Back to top

How To Find Your Queen

Finding the queen bee in your hives can be a challenging activity, even for an experienced beekeeper! Some queens are plump and shine like a gold beacon on the frames, while others can seem to have camouflage. Learning how to find the queen bee is one of the most frustrating lessons, and having a quality queen is vital to the success of any bee colony.

Your ability to find your queen inside of a beehive depends on her size, color, and on her behavior, too! You will see some queens flaunt themselves out in the open while others will hurry to corners and hide. You will need to perform various hive management tasks to find your queen successfully.

So, how can you increase your chances and work on your ability to find the queen? If you are currently struggling to find your queen, you are not alone, but you can get better at it with the correct information!

How The Queen Looks (In All Aspects)

The queen bee is the leader of her bee colony and is the mother of most, if not all, of its worker bees and drone bees. A healthy queen is crucial to the health and well-being of the hive. When the queen gets old or dies, the hive will quickly die if it can’t get a new queen in time.

Beekeepers should 100% know how to distinguish a queen bee from the others to maintain their hives. It is their choice to mark their queen, but it is often not recommended. Therefore, it is best to learn how to identify and mark your queen by looking for differences in behavior, location, and physical characteristics.

  • Physical appearance.

Your queen bee can easily be distinguished from other bees by her appearance, but she’s not as obvious as you would think she would be. Often when new beekeepers see the queen for the first time in person, they mention that they thought she would be bigger.

Queen bees can vary in size, but she is usually only slightly larger than a worker bee. What distinguishes her the most would be that she has a longer abdomen and her legs are longer as well.

Her wings are very short when compared to her body, and is unable to reach the end of her abdomen, which is the opposite of the other bees in a colony. Her back is bald, black of color, and shiny!

Color

A lot of new beekeepers try to rely on the queen’s color for identifying her. They may mistakenly believe that the queens are a lighter color than the workers, or they may only search for the colorful mark of paint on the back of the queen without ever really doing research on her true appearance.

 What they often do not know is that queens can be a range of colors, and the paint on marked queens can wear off over time. Searching for your queen based solely on the superficial feature of color will handicap your true ability to find the queen.

 So, you may have already learned to find your queen because she is golden and marked with a red piece of paint. If this is not there identifying her, you might not be able to spot a queen.

This makes it difficult for new colonies to raise a queen themselves, who is a different color than your original, and she has no mark. It is much better and smarter to look beyond her coloring and instead, studying her coloring, shape, movements, and habits.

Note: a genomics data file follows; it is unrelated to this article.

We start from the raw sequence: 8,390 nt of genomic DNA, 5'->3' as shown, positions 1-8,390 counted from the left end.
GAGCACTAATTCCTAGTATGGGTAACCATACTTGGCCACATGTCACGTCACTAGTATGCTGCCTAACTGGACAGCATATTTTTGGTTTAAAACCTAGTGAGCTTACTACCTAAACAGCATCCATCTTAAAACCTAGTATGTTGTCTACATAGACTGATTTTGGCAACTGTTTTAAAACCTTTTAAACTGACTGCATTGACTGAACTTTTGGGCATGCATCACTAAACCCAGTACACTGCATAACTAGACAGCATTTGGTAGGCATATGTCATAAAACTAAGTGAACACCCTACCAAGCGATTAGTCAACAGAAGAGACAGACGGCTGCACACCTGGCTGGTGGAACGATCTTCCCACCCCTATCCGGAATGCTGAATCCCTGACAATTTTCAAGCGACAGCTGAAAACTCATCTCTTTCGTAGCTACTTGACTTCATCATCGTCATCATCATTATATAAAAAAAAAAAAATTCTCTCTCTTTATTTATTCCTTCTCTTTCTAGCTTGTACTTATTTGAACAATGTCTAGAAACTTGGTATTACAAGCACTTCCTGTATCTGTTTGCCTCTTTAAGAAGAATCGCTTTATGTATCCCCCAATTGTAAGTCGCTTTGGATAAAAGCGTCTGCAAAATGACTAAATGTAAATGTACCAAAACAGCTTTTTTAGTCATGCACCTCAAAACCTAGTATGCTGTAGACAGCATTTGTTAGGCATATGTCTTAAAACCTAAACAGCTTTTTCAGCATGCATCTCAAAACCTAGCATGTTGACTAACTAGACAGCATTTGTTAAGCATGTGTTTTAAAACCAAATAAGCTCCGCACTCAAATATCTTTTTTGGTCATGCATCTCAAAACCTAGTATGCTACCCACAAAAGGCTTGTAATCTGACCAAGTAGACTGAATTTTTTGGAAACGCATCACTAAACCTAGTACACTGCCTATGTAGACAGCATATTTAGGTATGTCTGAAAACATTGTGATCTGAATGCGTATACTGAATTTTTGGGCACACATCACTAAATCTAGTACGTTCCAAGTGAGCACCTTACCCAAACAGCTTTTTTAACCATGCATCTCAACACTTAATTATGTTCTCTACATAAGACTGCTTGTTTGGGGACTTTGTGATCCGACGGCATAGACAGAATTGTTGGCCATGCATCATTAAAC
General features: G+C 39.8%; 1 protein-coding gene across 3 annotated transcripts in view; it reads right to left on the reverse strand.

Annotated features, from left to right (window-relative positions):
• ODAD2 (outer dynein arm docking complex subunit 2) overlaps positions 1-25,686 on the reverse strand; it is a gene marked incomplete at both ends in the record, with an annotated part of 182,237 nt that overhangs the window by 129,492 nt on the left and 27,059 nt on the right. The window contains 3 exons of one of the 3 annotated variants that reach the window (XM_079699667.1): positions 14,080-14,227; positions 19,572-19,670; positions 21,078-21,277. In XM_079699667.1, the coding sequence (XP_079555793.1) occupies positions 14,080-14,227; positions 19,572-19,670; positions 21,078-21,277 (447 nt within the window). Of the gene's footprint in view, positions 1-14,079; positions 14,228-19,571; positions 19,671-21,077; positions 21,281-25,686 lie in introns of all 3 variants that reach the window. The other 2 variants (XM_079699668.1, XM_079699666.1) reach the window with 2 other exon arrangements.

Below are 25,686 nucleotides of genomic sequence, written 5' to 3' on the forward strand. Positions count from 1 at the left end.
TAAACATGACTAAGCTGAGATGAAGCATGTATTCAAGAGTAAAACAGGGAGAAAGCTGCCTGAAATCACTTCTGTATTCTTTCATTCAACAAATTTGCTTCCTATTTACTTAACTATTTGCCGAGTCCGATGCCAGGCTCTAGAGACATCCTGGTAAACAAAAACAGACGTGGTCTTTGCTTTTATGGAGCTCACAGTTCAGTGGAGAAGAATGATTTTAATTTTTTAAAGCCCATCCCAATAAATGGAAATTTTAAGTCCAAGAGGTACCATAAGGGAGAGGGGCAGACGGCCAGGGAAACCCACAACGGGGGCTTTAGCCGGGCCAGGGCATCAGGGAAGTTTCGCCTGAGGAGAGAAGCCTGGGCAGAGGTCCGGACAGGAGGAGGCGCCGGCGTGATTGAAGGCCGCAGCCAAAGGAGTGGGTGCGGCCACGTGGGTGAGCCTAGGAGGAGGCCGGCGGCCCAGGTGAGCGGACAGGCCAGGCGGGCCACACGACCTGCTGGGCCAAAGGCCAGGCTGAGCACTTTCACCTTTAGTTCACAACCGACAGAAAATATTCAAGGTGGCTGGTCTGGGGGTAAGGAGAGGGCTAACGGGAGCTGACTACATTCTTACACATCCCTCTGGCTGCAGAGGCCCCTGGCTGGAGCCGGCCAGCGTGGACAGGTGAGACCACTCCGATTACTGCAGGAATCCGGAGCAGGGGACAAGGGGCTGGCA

Identifying Your Queen By Sight

  1. Look for the largest bee. The queen bee will almost always be the largest bee in the colony. Sometimes drones can be as big or even bigger than the queen, but you can easily tell them apart by thickness. The queen bee will be longer than the queen, but you can tell them apart by thickness. The queen ee will be longer as well as narrower than any of the other bees.
  2. Check for a pointed abdomen. A bee’s abdomen is the lower part of its body, nearest to the stinger. Honeybees have blunt abdomens, but the queen’s abdomen will have a much more pointed shape. You can easily tell who the queen is this way.
  3. Look for a bee with splayed legs. Worker bees and drone bees have legs that are directly under their bodies- you will not be able to see much of their legs if you are looking at them from a raised angle. The queen bee has legs that splay outward, making them much more visible than the other bees’ legs.
  4. Look for a stinger without barbs. As you would hopefully know by now, there is only one queen per hive box. If you find more than one bee that might be the queen, gently lift each bee by its thorax (which is the middle of its body). Hold them under a magnifying glass and inspect each one’s stinger. Workers, drones, and virgin queens will have barbs on their stingers. The queen bee’s stinger is smooth and un-barbed.

Movement and Pattern

When your queen makes her way across the frame, she almost always moves with a purpose. She charges quickly through worker bees, who will often quickly move out of her way, leaving a wake of an empty comb behind her.

 The queen’s movement creates a visual break in the pattern of the hive. Some beekeepers can find their queens just by searching for this disruption. The pattern also changes when she is sitting still.

A resting queen will have a circle of worker bees around her. The circle almost looks like a flower-like shape, each worker representing a petal facing the queen in the center.

Identifying Your Queen Bee By Movement And Pattern

  1. Look for any unusual activity inside of the hive. The queen may move around within her hive. If you notice any unusual activity inside the hive, such as bees clustering together or larvae where you don’t usually see them, the queen may be nearby!